So the answer is that yes, absolutely you can and are expected to accord trash like 50 Shades of Gray the same respect you accord to Don Quixote. Whenever I say otherwise, my colleagues suffer an apoplexy. Which demonstrates how much their minds have been hijacked by neoliberal ideology.


      1. I understand your point about the “democratic” approach, but I asked your own opinion regarding whether this book can be extensively analyzed or whether it’s better to choose an old, good classic.

        I remember falling in love with the language and the main character of “The Longest Journey.” My dream is to find a novel of the crisis, ideally a bildungsroman, which would have literary value and speak to me personally too.

        On another note, have you read “The Last Puritan: A Memoir in the Form of a Novel” which wiki describes as “a 1935 novel by the Spanish-American philosopher George Santayana”?


        1. High literature is being written today, too, so it doesn’t have to be old. But yes, I could write a long article on this novel if I needed to.

          I don’t think a novel of the crisis can be a Bildingsroman because the nature of the two genre contradicts each other.

          I’m terrified of memoirs and never read anything that uses this word even facetiously.


          1. \ High literature is being written today, too, so it doesn’t have to be old.

            I have asked you before and you said you haven’t found neither modern English novels of the crisis nor Bildingsromans yet. Has it changed?

            I have been searching for either of the two, and haven’t found yet. Would be grateful for any recommendations, so if you find / have found – please, do post about it.

            Regarding “Small Hours,” thank you for the review and I will search for the novel and read it.


            1. I’m not looking for Bildungsromane because I believe the genre is dead. Just like the nation-state. They were born together and they died together.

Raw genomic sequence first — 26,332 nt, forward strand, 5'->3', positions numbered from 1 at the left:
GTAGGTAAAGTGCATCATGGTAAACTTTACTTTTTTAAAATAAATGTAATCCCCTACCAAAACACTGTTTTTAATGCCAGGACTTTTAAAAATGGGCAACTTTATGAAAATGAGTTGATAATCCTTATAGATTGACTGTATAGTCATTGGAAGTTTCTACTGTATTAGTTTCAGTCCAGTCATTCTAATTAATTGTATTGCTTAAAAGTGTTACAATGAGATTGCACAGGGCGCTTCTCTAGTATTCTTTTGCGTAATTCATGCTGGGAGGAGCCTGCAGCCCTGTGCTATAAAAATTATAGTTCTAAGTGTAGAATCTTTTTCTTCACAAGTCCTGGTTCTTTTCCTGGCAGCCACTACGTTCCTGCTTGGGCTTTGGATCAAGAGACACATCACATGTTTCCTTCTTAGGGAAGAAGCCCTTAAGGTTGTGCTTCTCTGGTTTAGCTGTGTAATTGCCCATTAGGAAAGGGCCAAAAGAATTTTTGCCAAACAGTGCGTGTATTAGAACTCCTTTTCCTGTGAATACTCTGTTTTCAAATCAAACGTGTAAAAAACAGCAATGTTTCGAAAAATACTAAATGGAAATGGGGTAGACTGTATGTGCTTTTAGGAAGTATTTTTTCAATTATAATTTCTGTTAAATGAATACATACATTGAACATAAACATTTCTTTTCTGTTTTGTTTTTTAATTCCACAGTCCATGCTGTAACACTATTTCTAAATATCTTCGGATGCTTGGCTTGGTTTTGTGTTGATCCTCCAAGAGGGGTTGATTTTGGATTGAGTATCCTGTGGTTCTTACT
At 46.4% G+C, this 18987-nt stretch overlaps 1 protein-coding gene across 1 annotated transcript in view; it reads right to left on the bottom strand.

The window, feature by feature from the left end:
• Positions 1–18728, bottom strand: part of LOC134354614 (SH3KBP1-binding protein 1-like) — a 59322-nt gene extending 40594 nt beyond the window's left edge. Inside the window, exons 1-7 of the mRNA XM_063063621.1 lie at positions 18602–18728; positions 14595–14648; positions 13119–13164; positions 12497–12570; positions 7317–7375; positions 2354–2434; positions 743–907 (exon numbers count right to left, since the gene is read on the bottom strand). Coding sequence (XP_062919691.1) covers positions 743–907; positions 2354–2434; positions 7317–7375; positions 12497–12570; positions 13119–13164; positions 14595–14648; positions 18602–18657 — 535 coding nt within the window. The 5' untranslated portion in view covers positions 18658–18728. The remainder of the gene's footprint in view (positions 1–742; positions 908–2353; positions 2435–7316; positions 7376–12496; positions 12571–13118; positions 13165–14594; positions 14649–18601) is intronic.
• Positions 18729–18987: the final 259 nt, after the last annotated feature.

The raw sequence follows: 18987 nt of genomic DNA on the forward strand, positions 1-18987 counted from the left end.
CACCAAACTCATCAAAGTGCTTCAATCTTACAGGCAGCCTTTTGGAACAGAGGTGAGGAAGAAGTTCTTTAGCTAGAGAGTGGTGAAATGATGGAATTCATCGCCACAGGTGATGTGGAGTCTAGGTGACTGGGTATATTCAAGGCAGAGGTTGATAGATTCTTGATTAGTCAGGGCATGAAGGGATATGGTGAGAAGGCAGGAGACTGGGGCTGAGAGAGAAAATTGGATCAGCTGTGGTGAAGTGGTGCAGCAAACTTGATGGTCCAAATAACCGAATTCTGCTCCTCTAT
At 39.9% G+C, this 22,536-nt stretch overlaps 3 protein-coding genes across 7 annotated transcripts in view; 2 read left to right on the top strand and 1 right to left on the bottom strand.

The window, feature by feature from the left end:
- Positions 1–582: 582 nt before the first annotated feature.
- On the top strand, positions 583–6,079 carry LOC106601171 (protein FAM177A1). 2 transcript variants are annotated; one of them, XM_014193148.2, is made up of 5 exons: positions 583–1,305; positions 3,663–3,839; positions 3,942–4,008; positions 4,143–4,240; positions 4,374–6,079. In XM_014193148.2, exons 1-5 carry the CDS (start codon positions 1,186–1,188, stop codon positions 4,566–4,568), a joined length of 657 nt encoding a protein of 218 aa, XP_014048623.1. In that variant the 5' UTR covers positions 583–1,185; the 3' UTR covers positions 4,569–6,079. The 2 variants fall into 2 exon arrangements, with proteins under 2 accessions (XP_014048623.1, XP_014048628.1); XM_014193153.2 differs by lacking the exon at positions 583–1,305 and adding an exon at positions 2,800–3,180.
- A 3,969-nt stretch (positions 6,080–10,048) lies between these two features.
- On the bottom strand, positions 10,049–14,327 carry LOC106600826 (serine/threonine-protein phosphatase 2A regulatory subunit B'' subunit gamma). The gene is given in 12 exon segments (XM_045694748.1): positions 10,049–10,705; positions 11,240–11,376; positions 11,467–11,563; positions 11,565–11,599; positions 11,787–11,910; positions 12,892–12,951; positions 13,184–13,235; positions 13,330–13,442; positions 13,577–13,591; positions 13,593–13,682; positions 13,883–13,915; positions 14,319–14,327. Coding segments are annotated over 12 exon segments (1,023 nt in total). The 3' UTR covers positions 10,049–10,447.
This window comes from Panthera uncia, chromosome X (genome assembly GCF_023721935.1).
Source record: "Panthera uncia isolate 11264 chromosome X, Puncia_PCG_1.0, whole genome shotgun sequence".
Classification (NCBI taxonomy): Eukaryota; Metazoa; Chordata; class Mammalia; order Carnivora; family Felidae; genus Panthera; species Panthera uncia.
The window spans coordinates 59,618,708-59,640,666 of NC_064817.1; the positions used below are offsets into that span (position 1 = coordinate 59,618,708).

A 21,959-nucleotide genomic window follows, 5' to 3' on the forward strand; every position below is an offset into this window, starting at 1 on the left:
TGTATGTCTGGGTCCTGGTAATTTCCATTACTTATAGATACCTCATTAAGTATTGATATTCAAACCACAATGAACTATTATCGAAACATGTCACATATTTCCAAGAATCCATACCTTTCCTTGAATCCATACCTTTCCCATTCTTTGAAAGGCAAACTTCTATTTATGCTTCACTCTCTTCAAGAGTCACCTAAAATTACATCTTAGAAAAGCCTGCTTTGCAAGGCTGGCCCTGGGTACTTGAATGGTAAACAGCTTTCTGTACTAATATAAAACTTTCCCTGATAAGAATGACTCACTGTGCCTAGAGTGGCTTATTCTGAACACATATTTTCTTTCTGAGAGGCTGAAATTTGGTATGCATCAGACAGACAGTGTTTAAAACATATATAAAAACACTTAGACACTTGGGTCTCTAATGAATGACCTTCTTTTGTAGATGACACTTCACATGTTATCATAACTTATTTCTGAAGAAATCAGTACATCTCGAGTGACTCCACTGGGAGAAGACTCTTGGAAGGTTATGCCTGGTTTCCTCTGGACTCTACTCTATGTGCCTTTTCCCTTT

But as for the crisis novel, it will appear eventually. Probably not soon, though.


              1. I’m not looking for Bildungsromane because I believe the genre is dead. Just like the nation-state. They were born together and they died together.
                What makes Bildungsromane dead? Is it the idea of a coherent progression from a beginning to an end (or maturity) dead for nations and people?

                When I tried to write an obit for my grandfather, I noted the path of his adult life mirrored the path of shifting borders and political reorganizations. That seemed profound to me but odd to everyone else.


    1. Gone Girl is more in the “rich spoiled brats with endless sex drama” territory. It’s fun, I loved it but it’s rich people’s problems.

      There’s never anything but self-aggrandizement masked as self-deprecation in memoirs. Hate tyem.


  3. Where did you find the novel? I checked in a book shop and it will be only in the summer, and ordering it will take another month.


    1. I get sent any new releases I wamt for free before the date of publication because my reviews are valuable. Which is why many books I review haven’t appeared in print yet.

      Actually, setting aside false modesty, authors beg me to read and review their books all the time.